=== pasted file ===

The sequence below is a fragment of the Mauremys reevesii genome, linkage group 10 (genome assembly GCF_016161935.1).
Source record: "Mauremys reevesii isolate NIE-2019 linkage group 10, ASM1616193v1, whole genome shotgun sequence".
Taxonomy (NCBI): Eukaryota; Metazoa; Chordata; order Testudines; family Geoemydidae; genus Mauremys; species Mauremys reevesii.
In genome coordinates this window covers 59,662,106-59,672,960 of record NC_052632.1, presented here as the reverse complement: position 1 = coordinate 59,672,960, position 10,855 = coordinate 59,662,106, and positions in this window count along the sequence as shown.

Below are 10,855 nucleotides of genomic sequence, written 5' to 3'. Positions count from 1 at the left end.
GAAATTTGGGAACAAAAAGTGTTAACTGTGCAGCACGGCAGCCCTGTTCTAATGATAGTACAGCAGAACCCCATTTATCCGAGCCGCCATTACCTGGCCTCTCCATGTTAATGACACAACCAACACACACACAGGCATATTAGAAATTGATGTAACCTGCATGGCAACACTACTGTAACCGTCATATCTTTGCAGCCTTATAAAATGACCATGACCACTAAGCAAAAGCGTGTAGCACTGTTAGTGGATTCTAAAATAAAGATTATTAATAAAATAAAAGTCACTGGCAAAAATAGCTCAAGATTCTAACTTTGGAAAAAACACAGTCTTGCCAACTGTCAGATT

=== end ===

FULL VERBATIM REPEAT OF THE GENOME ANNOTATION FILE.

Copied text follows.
The sequence below is a fragment of the Mauremys reevesii genome, linkage group 10 (genome assembly GCF_016161935.1).
Source record: "Mauremys reevesii isolate NIE-2019 linkage group 10, ASM1616193v1, whole genome shotgun sequence".
Taxonomy (NCBI): Eukaryota; Metazoa; Chordata; order Testudines; family Geoemydidae; genus Mauremys; species Mauremys reevesii.
In genome coordinates this window covers 59,662,106-59,672,960 of record NC_052632.1, presented here as the reverse complement: position 1 = coordinate 59,672,960, position 10,855 = coordinate 59,662,106, and positions in this window count along the sequence as shown.

Below are 10,855 nucleotides of genomic sequence, written 5' to 3'. Positions count from 1 at the left end.
GAAATTTGGGAACAAAAAGTGTTAACTGTGCAGCACGGCAGCCCTGTTCTAATGATAGTACAGCAGAACCCCATTTATCCGAGCCGCCATTACCTGGCCTCTCCATGTTAATGACACAACCAACACACACACAGGCATATTAGAAATTGATGTAACCTGCATGGCAACACTACTGTAACCGTCATATCTTTGCAGCCTTATAAAATGACCATGACCACTAAGCAAAAGCGTGTAGCACTGTTAGTGGATTCTAAAATAAAGATTATTAATAAAATAAAAGTCACTGGCAAAAATAGCTCAAGATTCTAACTTTGGAAAAAACACAGTCTTGCCAACTGTCAGATT